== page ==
So, I'm impressed that I have such vast, sweeping influence that lots of you have e-mailed to tell me I inspired you to buy your own vacuum sealer! (click here for the original post. And I just outed myself for re-using pictures, SORRY!!) Why aren't more companies sending me free things!? (just kidding, sort of). A lot of you have e-mailed to ask me what I'm doing with mine, etc. Just for the record, I purchased this model at Costco for $140, which seems like a great all-around model. There are some cheaper, and some more expensive. I would definitely recommend something with a "pulse" mode.
First of all, I'll tell you this: lots and lots of restaurants use vacuum sealers for practically everything. Of course, they have a giant, powerful one which wouldn't fit on even the biggest kitchen counter top and will seal anything, no matter how liquidy. And costs thousands of dollars (like, say, $6000). For the rest of us, we have our own smaller version which can be a little tricky but, I still think, is worth it, especially if you are concerned about where your local food is going to come from in the wintertime. It's so much easier than canning, and I think the results are much better, at least for vegetables. I don't think anyone things canned sweet peas are a good idea, even if Saveur did have them as one of their 100 things this year, a travesty for which I will never forgive them. I think I've figured out the vegetable portion, although I have to admit I haven't yet tested how long to boil my veggies in the bag when I take them out of the freezer. Maybe that's something fun for next week. To thaw or not to thaw? That will be the question.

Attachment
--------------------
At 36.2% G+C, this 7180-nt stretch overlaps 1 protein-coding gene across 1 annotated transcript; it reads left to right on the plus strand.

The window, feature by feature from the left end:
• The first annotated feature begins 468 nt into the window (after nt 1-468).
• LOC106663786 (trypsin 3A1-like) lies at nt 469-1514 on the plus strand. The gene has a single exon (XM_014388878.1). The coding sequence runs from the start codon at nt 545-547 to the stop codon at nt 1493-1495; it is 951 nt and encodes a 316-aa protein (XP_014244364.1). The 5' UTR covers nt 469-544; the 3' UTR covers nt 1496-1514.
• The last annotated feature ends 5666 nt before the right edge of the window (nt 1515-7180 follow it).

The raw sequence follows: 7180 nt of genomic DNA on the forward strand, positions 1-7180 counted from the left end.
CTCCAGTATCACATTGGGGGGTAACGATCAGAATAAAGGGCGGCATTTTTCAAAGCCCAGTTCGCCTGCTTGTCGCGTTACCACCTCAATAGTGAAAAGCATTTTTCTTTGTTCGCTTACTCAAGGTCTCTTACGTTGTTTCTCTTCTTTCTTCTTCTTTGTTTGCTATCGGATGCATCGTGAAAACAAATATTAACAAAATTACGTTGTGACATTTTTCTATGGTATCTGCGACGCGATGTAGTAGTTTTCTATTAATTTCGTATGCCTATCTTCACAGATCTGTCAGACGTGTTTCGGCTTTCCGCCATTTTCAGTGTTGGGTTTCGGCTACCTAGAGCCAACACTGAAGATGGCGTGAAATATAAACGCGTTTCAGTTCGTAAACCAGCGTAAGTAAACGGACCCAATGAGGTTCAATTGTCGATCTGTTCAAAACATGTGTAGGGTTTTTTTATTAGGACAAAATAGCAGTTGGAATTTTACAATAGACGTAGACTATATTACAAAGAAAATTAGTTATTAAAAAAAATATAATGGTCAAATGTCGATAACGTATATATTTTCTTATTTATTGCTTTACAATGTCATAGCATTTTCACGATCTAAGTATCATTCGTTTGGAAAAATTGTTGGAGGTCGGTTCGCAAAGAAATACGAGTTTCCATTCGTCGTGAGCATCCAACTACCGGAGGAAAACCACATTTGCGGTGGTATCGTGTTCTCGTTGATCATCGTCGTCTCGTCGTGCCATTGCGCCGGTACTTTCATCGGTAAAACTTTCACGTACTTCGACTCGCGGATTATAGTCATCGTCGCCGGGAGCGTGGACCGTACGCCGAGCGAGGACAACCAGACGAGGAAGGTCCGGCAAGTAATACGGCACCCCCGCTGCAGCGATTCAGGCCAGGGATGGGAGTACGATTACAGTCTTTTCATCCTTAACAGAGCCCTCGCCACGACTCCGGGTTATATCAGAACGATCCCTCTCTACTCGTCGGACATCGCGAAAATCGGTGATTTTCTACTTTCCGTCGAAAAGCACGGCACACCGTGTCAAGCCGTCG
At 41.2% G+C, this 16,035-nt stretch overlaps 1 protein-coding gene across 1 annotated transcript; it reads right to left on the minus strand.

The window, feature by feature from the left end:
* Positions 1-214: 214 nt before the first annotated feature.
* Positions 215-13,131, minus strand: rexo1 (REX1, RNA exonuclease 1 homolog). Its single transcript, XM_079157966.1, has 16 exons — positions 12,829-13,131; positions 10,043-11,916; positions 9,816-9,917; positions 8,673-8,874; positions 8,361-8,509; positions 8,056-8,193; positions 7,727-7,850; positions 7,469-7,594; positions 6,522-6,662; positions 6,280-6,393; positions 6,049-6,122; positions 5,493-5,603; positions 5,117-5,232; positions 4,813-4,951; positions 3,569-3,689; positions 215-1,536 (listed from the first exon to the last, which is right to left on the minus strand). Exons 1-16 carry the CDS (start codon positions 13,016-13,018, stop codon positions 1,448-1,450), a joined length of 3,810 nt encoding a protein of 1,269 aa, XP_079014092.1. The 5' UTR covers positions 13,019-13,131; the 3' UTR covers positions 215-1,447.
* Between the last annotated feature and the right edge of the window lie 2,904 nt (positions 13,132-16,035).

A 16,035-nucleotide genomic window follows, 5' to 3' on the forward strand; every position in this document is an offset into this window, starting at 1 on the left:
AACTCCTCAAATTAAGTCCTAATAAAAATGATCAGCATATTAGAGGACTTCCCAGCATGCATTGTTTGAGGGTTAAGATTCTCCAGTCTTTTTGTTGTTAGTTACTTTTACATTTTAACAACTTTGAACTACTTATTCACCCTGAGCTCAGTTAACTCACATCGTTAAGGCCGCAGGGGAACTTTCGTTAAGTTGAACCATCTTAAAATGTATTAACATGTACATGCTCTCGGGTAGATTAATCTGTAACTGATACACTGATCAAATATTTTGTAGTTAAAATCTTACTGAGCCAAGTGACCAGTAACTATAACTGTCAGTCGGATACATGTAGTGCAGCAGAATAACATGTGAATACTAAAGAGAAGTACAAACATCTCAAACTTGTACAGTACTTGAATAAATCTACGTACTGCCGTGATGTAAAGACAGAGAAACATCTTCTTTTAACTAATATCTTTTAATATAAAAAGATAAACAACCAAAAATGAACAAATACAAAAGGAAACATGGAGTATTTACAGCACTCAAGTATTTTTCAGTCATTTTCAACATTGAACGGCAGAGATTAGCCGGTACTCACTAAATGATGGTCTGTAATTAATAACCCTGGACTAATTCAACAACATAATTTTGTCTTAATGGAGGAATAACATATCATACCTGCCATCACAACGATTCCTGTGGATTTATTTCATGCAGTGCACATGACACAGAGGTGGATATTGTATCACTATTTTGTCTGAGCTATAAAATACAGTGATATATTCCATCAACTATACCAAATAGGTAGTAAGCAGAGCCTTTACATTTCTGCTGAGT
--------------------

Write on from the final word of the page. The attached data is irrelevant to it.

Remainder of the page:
I am not a professional food putter-asider, just for the record. If you think any of my suggestions are faulty, or would just like some validation or other questions answered, I highly recommend the Pick Your Own website, which I've been relying on for years. They have a treasure-trove of information, which will guide you all the way from the farm to the kitchen, with recipes for canning, jelly-making, and everything else you can imagine. Bookmark them.
Here are my general guidelines for processing vegetables:
- If applicable, trim your vegetables - take the ends of green beans, cut florets from broccoli, etc. If you are doing corn, simply shuck the corn and remove as much silk as possible, but don't cut the kernels from the cobs (it's much easier after a little soak). Save all of your trimmings!!
- Clean your sink really, really well - maybe even apply a weak bleach solution and then wash with hot soapy water. Rinse really well and put a stopper in the sink.
- Bring a large pot of water to a boil.
- Here, you can either steam, using a steamer insert (without the veggies touching the water) or blanch (completely immersing the veg into the water). I did both, but found that blanching the sweet corn was much easier than steaming because I could fit 15 ears into a stovetop canner, but only 4 in the steamer insert. However, anything smaller went into the steamer for ease of shocking (see #7)
- While the veggies are steaming, place about 2-3 pounds of ice in the sink and add cold water.
- Blanch for 3 minutes, steam for 4. This was my general guideline: you might want to consult a traditional food preservation book for this, but I like things to be as minimally cooked as possible when they go in the freezer so that I have more control when they come out.